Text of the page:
The Law of Love
By Lior Gur
The law of equivalence of form determines that being close to something means being similar to it. To be close to the Creator, we need only make our qualities similar to His own.
What an interesting world we live in! You and I may be one yard apart, speaking to each other, seeing, hearing, and perhaps even smelling each other. Yet, I have no idea what you are thinking and what you really want. Perhaps in this very minute you are thinking about someone living in a different place, or even at a different time.
Lovers “take” their loved ones wherever they go. Quite honestly, people in love are the most boring people to talk to: they may be standing right in front of you, but their minds are constantly on their charming/lovely/wonderful/smart (choose or add your favorite) loved one.
If, however, you asked who was sitting next to me this morning during my half-hour subway ride to work, or who was standing next to me last night as I lined up to buy tickets to the movies, I doubt I will remember. This is because while waiting in line or riding the train, my mind drifted to other places, times, and topics.
In simple words, physical proximity is not internal proximity. We think, feel, and imagine what we feel close to, what we really want. This is our internal life.
If we examine the law of equivalence of form in nature, we will see that this is not a new discovery. Clearly, we can only detect what our senses can perceive.
The eye, for example, can perceive images by receiving specific wavelengths between the colors purple and red. This is why we cannot see shorter wavelengths than purple, such as ultraviolet, with a naked eye. A bee, on the other hand, does see ultraviolet, and this enables it to detect different kinds of flowers that we humans would not be able to distinguish.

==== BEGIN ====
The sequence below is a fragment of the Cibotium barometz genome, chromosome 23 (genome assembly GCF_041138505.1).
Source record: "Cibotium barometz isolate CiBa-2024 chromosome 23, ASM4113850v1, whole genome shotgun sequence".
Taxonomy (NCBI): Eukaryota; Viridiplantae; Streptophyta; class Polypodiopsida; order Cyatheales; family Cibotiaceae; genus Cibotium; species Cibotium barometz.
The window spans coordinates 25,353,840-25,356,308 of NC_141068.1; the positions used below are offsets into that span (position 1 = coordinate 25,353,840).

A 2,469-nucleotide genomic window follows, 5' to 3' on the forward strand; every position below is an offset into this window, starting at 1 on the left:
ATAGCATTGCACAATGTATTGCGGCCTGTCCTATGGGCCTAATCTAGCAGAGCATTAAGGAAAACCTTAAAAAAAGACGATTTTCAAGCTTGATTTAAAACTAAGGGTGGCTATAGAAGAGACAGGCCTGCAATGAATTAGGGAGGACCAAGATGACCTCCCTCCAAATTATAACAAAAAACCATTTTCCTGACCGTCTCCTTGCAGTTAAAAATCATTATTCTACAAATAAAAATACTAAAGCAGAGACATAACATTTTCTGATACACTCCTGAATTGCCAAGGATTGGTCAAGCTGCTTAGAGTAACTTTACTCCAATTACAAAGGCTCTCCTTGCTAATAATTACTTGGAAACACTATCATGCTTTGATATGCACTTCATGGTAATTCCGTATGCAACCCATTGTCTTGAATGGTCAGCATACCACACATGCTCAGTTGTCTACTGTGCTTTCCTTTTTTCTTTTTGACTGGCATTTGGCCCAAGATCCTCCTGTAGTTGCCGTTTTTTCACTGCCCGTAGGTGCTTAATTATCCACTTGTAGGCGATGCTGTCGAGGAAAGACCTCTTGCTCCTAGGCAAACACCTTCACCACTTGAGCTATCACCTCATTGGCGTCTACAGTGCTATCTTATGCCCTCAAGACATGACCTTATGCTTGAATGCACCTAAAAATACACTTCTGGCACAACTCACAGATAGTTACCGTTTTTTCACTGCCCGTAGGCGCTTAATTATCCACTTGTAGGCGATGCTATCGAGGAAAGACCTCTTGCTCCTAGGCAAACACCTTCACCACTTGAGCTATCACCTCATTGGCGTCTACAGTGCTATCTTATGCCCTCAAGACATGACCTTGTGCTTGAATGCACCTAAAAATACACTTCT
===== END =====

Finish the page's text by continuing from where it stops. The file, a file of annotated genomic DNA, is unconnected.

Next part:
We all know that our world contains many frequencies, most of which we cannot receive, although they do affect us. Take x-rays, for example, or radio waves. With the right instrument—one that can translate these waves to a length our sense organs can perceive—we will be able to detect those waves in the space around us.
What would you do if I asked you what is being broadcast right now on your favorite radio station? Most likely, you’d say that you don’t know (unless you’re listening to this station right this minute). But if you turned on the radio and switched to the frequency of your favorite station, you would immediately know the answer.
How did the radio “know” what’s on the air in your favorite station? There isn’t a little guy in there, singing and talking to make our time more pleasant. The radio only fixes itself to work on a wavelength, a frequency that existed in the air before we turned it on. It helps us transform the message created in the radio station from an undetectable wavelength to one our ears can detect.
The law of equivalence of form works in the spiritual world, too. But in spirituality, it is about similarity and dissimilarity of intentions, not about equivalence of frequencies.
All that is measured in the spiritual world are intentions, thoughts. The intention of the Upper Force, which governs the whole of reality, including our lives, is only to bestow, to give. It acts out of love. If we want to know and understand how the world is ruled, we, too, must acquire the intention to bestow. If we concentrate on ourselves and on our personal benefit, we will not know the reasons for everything that happens around and within us, since we will remain detached from the Upper Force. Only if we find a way to equalize with His form will we discover the Creator, and in the process find happiness and peace.
Perhaps no one states this principle better than the Rambam: “As He is called ‘Merciful,’ you too, be merciful. As He is called ‘Gracious,’ you, too, be gracious. As He is called ‘Holy,’ you, too, be holy. In this manner the prophets related to all the appellations, ‘Forbearing’ and ‘Compassionate’ and ‘Righteous’ … to notify that these are good ways…, and that one must conduct oneself in them and resemble Him as much as one can” (The Mighty Hand, De’ot, Chapter 1).